from the Darkness - Inspiration!
Conducted, and Produced by Christopher Gordon
For most, their first impressions of Christopher Gordon’s score for On the Beach are filled with unexpected jubilation. His score is simply an unanticipated marvel. However, if the sources of Gordon’s inspiration are considered, such an intriguing, multifaceted, score might not be so surprising.
This Showtime mini-series starring Armand Asante, Bryan
Brown (and wherever Bryan Brown is, his wife, actress Rachel Ward is nearby), is an updated remake
of the all-star 1959 original film. The
1959 film featured the incomparable talents of Gregory Peck, Ava Gardner,
Fred Astaire and Anthony Perkins and the score composed by Ernest Gold.
The potential threat of world wide nuclear war is realized
and only Australia has been spared…for the moment; however, clouds of radiation are riding the
One US submarine has managed to survive the holocaust and is set out on a life and
Add to this the proverbial love triangle and any film score composer would be
salivating at the possibilities.
Add to this the proverbial love triangle and any film score composer would be salivating at the possibilities.
Ironically, with the aftermath of nuclear war as the setting
for a film, one would likely not anticipate a score that is full of life and
vibrancy yet Christopher Gordon delivers a great deal of just that.
On the Beach is filled
with moments of unforgettable beauty, heroic determination, and
On the Beach has already garnered critical acclaim and
deservingly so. Varese Sarabande
has released one of the best listens of 2000, as the over 73 minutes of score
never become repetitive. Bombastic
moments of militaristic intrigue are cunningly contrasted with ethereal
choral pieces, strings, and varying brass solos- each having its own
personality, but together forming an even greater poignant musical
Gordon’s score firsts grabs the listener with its boldness in track 1, The World at War. Here, Gordon establishes the main theme that is found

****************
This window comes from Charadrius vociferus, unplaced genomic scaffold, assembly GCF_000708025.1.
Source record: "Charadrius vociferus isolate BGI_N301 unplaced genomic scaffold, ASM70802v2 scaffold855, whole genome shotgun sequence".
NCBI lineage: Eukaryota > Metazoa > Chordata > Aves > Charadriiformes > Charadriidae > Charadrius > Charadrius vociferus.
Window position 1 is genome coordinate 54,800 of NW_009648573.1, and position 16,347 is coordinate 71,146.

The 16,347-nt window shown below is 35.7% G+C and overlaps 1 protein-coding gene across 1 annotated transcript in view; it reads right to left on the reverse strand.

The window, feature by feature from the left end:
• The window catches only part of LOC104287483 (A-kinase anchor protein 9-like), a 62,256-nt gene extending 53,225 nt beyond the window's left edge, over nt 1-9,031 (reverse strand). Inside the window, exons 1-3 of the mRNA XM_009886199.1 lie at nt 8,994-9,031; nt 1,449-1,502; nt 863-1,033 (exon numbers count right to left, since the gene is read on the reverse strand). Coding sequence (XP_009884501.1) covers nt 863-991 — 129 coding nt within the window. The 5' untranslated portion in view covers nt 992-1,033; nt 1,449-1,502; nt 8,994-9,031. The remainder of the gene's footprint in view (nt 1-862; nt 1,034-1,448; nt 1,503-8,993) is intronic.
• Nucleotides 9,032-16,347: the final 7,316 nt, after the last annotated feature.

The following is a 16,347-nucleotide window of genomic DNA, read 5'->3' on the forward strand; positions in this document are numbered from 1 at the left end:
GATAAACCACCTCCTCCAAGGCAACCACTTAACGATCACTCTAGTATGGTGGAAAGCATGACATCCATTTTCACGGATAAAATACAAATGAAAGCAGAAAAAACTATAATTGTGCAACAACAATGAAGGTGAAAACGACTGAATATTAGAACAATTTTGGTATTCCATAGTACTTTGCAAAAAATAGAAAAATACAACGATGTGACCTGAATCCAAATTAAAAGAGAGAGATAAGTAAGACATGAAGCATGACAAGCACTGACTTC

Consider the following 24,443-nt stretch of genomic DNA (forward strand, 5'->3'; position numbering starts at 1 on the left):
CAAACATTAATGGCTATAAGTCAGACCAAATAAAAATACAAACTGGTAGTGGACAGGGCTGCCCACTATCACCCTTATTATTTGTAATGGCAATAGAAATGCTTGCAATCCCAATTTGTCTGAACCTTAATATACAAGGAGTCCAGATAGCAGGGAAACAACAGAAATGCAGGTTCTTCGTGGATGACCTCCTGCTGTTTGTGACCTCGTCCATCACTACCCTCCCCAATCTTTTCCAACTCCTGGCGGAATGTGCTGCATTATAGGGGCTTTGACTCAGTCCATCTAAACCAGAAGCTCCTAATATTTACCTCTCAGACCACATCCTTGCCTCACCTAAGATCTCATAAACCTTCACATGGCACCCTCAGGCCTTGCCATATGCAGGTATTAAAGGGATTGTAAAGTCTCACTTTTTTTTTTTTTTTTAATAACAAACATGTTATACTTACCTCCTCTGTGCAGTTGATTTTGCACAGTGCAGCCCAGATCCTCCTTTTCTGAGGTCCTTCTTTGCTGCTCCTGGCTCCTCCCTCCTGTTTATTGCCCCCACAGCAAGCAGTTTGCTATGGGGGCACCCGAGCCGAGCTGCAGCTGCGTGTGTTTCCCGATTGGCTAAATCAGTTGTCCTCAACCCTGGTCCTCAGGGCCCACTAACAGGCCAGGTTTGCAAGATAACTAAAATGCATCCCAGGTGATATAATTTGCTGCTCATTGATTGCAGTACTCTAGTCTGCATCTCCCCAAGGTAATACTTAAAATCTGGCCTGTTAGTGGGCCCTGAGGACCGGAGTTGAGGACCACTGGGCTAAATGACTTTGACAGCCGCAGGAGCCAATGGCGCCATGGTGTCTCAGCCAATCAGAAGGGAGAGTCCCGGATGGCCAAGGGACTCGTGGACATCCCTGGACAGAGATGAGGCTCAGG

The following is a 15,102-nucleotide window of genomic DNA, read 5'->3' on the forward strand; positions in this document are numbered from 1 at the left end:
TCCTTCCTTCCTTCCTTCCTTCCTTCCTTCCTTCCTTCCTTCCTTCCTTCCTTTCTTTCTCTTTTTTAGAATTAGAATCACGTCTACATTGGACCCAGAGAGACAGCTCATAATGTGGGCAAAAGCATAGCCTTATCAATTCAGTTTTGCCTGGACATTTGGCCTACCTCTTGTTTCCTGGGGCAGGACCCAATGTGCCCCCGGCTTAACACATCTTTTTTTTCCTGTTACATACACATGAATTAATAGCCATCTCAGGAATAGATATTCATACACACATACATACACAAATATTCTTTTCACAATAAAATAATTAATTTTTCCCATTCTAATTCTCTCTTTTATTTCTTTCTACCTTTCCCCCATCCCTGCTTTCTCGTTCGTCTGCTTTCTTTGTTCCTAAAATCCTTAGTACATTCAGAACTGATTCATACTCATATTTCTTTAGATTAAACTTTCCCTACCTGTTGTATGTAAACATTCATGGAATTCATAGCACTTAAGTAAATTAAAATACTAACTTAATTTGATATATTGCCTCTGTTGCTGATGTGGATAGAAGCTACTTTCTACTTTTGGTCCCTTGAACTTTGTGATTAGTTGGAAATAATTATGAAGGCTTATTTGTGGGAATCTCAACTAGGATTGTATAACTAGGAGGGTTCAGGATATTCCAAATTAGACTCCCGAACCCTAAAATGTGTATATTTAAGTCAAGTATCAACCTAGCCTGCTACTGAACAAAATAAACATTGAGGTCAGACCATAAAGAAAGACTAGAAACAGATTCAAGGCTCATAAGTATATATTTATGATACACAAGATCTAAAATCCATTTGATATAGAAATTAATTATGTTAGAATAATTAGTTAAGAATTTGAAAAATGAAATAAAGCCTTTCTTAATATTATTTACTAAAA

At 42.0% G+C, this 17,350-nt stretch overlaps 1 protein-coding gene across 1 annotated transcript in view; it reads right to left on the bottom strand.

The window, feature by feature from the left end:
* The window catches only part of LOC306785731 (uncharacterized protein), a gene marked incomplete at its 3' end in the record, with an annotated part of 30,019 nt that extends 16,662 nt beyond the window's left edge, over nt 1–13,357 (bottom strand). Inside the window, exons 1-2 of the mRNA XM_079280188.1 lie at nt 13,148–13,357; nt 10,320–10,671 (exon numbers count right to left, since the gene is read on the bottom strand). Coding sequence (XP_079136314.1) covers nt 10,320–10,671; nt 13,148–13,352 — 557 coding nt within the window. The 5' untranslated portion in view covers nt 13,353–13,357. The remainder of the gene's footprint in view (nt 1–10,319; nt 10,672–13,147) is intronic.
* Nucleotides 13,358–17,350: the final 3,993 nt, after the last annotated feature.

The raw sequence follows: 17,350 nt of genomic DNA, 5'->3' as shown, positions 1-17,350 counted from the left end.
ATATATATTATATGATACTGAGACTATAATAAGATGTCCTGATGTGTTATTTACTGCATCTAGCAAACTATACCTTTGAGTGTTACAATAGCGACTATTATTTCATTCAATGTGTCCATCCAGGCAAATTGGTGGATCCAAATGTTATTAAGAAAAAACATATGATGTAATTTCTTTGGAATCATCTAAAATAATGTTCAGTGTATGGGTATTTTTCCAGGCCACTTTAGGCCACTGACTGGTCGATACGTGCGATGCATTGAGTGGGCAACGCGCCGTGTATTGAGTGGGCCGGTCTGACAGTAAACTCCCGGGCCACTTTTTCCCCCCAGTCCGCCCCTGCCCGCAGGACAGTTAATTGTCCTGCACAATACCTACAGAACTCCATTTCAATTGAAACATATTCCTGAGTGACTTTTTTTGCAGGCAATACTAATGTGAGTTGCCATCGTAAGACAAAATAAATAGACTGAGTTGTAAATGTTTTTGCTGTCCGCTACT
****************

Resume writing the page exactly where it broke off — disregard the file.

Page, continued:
scattered throughout in a plethora of unexpected yet entertaining forms.
His own style of militaristic bombast will remind many of another
surprisingly popular score, Medal of Honor by Michael Giacchino.
This sort of gusto-filled music is sure to keep your ears at attention
as long as it plays. While
Track 7, Through the Darkness, supplies some of the most
beautiful music of the score, featuring unforgettable strings and lead by the
violin. If one has a “thing”
great string pieces, this is a sure gem. Tracks such as this
are what helps to seperate On the Beach from other wartime, sub films, such
as 2000's earlier release, U-571. It is Gordon's ability to
weave memorable romantic themes with romantic memorial themes, that makes
this score such a pleasure to listen to...over and over again.
Tracks such as this are what helps to seperate On the Beach from other wartime, sub films, such as 2000's earlier release, U-571. It is Gordon's ability to weave memorable romantic themes with romantic memorial themes, that makes this score such a pleasure to listen to...over and over again.
The Summer of 2000 has seen the release of some highly anticipated films and scores. Many delivering the goods, some not. All in all, the Summer of 2000 could be qualified as a good one for film music lovers. Just when heat and brightness of all the Summer hits began to fade, out of the subtle darkness of Summer cable television comes a truly inspired score, On the Beach.
Track Listing and Ratings
have been many fine television scores this year - fine theatrical film
scores as well. But the best of them sit alongside this one - ONE THE BEACH.
It's a moving, emotional and beautiful score from a real craftsman of
orchestral music -- Christopher Gordon. I can't recommend it enough!
Gordon's militaristic score features far more depth and feeling than most scores for theatrical films, let alone ones made for television. While the old problem of the album being far too long is in evidence yet again (it's unfortunate that most soundtrack album producers are unable to resist the temptation of putting as much music as they can possibly afford on albums, whether it deserves to be there or not) there is certainly enough top-grade material on offer here to warrant a strong recommendation. ****
James Southall - Movie Wave
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